My husband Brad and I like to spend our holidays in the White Mountains of Arizona. There’s a small town called Show Low where we’ve passed many a merry Christmas. We’ve been regulars at the July 4th parades there, entertained friends and family over the years, and consider it our home away from home. But last year, it was very nearly going to be impossible for us to travel back to Arizona in good conscience. You see, at that time, Arizona was on the verge of passing a bill that would have made us feel entirely unwelcome.
The so-called “Religious Freedom Bill” would have allowed proprietors of establishments open to the public to refuse to serve customers if doing so would violate the “sincerely held” religious beliefs of the owner. On the surface, the proposed law seemed like a neutral way to protect the First Amendment rights of business owners.
But beneath that surface lurked a dangerous and divisive effect, granting hotels, bars and restaurants the right to refuse to serve LGBT persons and couples such as Brad and me, simply because our love did not comport with the religious views of the owners.
But thanks to pressures upon the governor’s office in days before she was set to sign the law, and in the face of a boycott of the state by tourists and the NFL, which threatened to move the Super Bowl to Pasadena, Gov. Jan Brewer ultimately decided to veto the law. Tolerance and equality won out that day.
Although we faced and defeated that challenge, many similar fires began to rage across the nation. A similar law went into effect in Mississippi not long after, and another measure in Arkansas is about to slip quietly into place there. And just this past week, Gov. Mike Pence of Indiana signed that state’s “Religious Freedom” bill, despite strong opposition from all manner of corporate citizens, religious leaders, and even athletic organizations, such as the NCAA.
Gov. Pence shamelessly pandered to the right wing of his party, perhaps because he is eyeing a run for the White House, or perhaps because he simply does not understand that bigotry, cloaked as religious protection, is still bigotry.I have called for a boycott of Indiana by companies, conventions and tourists, not only to send a clear message to Indiana, but also to help stop the further erosion of our core civil values in other parts of this country. Indeed, bills like those passed in Mississippi and Indiana are now pending in many other states. Their backers seek to convey to LGBT people that our human rights are not inviolate, and that we may, and will, be treated as second-class citizens. That is what lies at heart of this issue; those are the values at stake.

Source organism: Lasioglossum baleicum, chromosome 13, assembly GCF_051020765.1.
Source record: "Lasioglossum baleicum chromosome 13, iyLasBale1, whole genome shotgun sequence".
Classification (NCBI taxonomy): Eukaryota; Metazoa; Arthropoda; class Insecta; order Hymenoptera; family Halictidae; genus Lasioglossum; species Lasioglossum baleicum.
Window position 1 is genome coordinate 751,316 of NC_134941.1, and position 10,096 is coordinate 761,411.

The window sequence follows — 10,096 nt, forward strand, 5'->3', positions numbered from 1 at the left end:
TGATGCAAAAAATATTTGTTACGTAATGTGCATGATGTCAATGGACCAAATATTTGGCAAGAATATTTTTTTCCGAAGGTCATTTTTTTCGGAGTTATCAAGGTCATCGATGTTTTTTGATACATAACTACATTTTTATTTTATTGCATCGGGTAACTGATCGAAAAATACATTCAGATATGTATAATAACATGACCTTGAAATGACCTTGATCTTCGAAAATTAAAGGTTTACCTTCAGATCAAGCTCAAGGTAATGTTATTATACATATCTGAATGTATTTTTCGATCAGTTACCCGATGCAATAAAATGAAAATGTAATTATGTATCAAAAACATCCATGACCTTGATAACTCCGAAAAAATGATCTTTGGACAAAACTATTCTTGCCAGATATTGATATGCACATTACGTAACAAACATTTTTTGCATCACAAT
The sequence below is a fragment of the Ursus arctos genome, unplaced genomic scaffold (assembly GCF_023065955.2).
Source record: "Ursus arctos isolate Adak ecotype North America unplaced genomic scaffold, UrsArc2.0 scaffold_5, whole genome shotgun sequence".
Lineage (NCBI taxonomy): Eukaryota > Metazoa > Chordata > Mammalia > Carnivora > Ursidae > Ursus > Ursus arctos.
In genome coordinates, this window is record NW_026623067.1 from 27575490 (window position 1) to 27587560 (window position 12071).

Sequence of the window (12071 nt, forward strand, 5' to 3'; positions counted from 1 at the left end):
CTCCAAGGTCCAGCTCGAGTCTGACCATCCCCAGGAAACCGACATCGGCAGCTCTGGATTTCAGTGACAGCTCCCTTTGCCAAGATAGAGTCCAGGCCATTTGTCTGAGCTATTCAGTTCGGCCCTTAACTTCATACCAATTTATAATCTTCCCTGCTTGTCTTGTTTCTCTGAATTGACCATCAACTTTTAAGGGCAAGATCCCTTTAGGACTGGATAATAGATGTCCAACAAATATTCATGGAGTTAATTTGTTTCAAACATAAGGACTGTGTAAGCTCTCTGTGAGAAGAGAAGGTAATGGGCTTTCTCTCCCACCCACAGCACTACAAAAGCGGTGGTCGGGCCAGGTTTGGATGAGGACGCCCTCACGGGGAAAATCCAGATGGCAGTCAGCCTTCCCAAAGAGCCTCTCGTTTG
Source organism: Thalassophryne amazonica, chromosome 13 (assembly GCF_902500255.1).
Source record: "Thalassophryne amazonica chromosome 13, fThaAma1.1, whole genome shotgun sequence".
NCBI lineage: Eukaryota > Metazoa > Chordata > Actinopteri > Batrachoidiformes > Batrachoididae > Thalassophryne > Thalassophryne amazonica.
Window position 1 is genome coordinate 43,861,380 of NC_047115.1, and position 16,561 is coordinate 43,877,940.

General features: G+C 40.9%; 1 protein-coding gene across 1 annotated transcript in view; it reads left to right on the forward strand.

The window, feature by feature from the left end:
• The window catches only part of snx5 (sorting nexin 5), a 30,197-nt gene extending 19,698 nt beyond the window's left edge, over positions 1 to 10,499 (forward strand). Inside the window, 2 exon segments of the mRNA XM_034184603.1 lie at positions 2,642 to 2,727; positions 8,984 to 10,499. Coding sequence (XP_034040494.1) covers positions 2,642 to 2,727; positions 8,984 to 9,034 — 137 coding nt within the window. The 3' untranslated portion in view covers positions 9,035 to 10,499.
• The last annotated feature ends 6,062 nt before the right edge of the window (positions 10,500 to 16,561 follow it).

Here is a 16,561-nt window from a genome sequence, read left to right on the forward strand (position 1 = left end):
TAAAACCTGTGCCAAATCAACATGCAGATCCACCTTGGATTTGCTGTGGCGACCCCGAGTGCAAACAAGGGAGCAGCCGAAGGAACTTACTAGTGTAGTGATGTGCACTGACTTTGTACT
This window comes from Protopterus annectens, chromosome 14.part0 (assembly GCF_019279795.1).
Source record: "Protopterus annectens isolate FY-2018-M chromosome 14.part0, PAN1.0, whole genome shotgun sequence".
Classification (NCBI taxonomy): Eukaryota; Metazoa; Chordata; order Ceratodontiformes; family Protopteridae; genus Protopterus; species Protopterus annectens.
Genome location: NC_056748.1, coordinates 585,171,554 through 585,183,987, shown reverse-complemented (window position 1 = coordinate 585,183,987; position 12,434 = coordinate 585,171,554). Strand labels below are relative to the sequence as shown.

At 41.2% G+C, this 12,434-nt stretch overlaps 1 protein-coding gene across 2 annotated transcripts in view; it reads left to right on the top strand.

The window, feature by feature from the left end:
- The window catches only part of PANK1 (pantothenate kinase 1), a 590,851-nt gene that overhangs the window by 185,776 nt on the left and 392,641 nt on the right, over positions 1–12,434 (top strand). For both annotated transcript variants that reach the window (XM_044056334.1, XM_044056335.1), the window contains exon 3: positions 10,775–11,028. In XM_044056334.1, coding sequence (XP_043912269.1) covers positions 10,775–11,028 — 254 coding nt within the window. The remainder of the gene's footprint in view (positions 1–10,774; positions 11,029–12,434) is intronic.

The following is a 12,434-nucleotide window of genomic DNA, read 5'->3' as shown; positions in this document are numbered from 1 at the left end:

I myself am a Buddhist, not a Christian. But I cannot help but think that if Christ ran a public establishment, it would be open to all, and He would be the last to refuse service to anyone. It is, simply put, the most un-Christian of notions.
So let us be clear what this is really about: divisive politics. The far right has lost the war over marriage equality, and quickly. It now has staked out a new ground and shrouded itself ostensibly within the ambit of the First Amendment – for who can deny that we ought to give religious freedom its full and fair due? It seeks refuge in the recent, and regrettable, U.S. Supreme Court opinion in Hobby Lobby, which appeared to open the door for exceptions to “government regulation” in the name of protecting religious beliefs.
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Taken too far, such laws carry with them the corrosive effect of intolerance, and they harken back to the days where people like Brad and I could not marry, not because of our gender, but because of our race. I was born in a time where such laws against the mixing of races were viewed as the natural extension of God’s will, and I know how powerfully oppressive and insidious they can be. Some fifty years ago, it was not so uncommon for interracial couples to be shunned and turned out.We live in a pluralistic and civil society, where our social contract demands we sometimes relinquish individual liberties in the name of a more just and open society. This means that while we are all entitled to our religious beliefs, the extent and impact of those beliefs, and what we may impose because of them, stops at the tips of our noses. This also means we must learn to respect and, yes, even love our neighbors, despite our differences.
I cannot help but think of Pope Francis going out of the Vatican to wash the feet of non-believers, setting an example for us all: Our differences in beliefs do not truly separate us, or elevate us over others. Rather, they highlight the rich tapestry that is humanity.
The doors of a school or a restaurant or a business, held open to the public, must be open to all. The days are over where some may be denied a seat at the table simply because of who they are – or in this case, whom they love. We cannot, and must not, march backward from where we have come.
George Takei is an actor, social justice activist, social media mega-power and star of the upcoming Broadway musical “Allegiance.”